Scientists redefine how the brain plans movement
University of Queensland researchers have made a surprise discovery about how the brain plans movement that may lead to more targeted treatments for patients with Parkinson's disease.
The discovery was made by UQ's Queensland Brain Institute (QBI) researcher Professor Pankaj Sah in collaboration with neurologist Professor Peter Silburn and neurosurgeon Associate Professor Terry Coyne from the UQ Centre for Clinical Research.
Professor Sah said the team examined the brains of 10 patients with Parkinson's disease while the patients were awake during deep brain stimulation surgery, and found more than one part of the brain is responsible for planning movement.
"This study aimed to improve understanding of how different parts of the brain are involved in planning movement and controlling gait," Professor Sah said.
The team was particularly interested in a part of the brain stem known as the pedunculopontine nucleus (PPN), which lies in the deepest part of the brain.
The PPN has previously been targeted as a treatment point for people with advanced Parkinson's disease who are unable to walk.
"To date, we have known that walking is generally controlled by the outer part of the brain known as the cortex," Professor Sah said.
"When you decide to walk, the cortex sends signals to your brain stem which in turn signals the spinal cord to initiate movement.
"We have also known that neurons in the PPN are activated during limb movement, but our study has shown they were also activated when patients were simply thinking about walking.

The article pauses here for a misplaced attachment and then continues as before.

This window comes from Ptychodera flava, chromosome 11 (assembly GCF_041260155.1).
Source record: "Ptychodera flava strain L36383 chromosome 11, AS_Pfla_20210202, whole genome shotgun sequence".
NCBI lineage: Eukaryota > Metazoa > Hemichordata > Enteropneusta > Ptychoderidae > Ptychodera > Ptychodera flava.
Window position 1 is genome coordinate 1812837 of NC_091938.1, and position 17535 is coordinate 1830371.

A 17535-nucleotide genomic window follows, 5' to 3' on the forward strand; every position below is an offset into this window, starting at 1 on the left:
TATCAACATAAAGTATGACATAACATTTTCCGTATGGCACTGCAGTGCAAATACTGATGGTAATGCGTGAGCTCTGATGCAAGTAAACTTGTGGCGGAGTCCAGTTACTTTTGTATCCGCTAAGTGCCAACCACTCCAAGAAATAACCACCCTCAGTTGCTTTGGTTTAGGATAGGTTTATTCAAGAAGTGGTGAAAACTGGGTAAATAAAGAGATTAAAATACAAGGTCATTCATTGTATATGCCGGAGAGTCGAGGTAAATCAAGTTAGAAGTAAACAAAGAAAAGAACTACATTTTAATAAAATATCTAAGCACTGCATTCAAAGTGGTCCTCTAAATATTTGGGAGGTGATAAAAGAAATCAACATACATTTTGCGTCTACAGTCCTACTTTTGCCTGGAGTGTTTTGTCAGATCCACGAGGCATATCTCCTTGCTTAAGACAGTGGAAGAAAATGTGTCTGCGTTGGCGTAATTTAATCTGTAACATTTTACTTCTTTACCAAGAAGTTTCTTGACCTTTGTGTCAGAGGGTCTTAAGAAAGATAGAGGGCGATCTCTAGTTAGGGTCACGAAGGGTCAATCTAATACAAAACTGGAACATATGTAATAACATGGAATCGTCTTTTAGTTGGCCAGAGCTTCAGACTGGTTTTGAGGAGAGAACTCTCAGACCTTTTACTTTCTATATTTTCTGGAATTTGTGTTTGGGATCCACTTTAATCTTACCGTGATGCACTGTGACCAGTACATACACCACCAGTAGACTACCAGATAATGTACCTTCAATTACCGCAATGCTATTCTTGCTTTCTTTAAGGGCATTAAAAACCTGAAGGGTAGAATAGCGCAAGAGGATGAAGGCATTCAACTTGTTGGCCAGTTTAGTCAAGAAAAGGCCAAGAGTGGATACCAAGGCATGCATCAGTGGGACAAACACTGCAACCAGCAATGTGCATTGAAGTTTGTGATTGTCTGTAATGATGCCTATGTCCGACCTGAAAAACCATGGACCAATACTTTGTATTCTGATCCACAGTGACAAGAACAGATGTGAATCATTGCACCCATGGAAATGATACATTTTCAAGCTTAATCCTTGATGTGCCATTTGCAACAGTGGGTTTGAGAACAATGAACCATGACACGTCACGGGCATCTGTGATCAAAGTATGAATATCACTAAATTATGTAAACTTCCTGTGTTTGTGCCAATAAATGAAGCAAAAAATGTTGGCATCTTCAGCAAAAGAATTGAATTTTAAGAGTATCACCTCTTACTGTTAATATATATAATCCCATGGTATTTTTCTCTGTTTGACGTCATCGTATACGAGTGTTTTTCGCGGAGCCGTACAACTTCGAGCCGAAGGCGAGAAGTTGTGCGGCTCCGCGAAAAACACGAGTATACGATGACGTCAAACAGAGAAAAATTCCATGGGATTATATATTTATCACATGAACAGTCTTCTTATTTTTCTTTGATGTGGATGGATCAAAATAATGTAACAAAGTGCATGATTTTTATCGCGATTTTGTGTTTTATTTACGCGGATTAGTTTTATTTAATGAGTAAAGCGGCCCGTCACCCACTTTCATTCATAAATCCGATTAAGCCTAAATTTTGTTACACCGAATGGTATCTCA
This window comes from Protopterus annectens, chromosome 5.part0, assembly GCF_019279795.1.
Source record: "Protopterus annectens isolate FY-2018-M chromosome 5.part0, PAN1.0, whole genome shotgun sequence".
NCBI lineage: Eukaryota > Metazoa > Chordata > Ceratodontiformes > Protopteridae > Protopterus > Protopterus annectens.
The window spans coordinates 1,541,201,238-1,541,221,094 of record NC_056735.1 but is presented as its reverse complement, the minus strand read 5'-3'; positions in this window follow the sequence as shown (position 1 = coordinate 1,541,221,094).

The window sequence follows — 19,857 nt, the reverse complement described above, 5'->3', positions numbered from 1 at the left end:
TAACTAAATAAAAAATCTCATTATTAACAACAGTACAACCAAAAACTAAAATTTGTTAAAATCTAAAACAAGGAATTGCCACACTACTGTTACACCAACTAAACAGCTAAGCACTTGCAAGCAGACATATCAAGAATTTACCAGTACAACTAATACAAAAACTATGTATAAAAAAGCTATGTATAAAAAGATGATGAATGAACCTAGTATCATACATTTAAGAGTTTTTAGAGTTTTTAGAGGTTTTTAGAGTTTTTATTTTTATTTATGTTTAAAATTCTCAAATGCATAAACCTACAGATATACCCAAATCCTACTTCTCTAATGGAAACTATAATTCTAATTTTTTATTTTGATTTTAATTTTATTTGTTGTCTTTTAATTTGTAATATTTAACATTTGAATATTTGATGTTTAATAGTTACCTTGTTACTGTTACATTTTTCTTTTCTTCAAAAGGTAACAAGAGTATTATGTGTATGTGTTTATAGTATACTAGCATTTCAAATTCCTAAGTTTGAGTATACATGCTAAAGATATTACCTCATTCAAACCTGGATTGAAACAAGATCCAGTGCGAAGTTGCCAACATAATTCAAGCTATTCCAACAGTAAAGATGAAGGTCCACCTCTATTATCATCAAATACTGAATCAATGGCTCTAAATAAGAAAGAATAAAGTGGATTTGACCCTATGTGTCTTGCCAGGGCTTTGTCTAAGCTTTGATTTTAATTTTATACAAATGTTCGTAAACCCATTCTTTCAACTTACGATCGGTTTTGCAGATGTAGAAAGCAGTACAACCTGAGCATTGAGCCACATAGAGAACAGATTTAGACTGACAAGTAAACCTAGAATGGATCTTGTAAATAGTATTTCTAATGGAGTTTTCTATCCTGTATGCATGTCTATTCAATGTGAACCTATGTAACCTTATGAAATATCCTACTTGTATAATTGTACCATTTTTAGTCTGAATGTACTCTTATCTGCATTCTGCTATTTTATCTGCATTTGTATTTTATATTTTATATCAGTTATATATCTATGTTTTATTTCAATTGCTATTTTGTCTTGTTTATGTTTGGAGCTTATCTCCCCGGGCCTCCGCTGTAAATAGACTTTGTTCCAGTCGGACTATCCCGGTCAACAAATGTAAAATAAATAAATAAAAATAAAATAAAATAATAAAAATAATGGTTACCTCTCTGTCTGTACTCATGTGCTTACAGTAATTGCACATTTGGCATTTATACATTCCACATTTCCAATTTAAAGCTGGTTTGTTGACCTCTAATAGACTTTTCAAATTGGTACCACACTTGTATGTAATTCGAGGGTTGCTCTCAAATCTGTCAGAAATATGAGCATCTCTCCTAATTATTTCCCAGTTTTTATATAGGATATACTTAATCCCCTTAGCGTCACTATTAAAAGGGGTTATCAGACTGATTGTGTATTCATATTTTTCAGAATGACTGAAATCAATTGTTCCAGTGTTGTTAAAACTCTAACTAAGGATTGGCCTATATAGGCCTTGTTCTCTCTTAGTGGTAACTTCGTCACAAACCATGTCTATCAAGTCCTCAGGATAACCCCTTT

"This is a complete surprise, because general thinking has been that movement planning takes place in the cortex, but this study indicates it might be happening in the brain stem as well."
Parkinson's disease is the second most common neurodegenerative disorder after Alzheimer's disease, affecting more than six million people globally, and about 1 in 350 Australians.
Professor Sah said improved understanding of how the brain plans movement could lead to more targeted treatments for people with Parkinson's.
"The cells involved in these networks seem to be one type of cell, so when thinking about drug treatments for Parkinson's, maybe we should be targeting these cells," Professor Sah said.
All the patients treated with deep brain stimulation also recorded positive outcomes with improvements with gait, highlighting the importance of neuroscientists working with clinicians.
Findings of the research are published in the Nature Neuroscience journal.
The work was supported by grants from the Australian National Health and Medical Research Council and the Australian Research Council.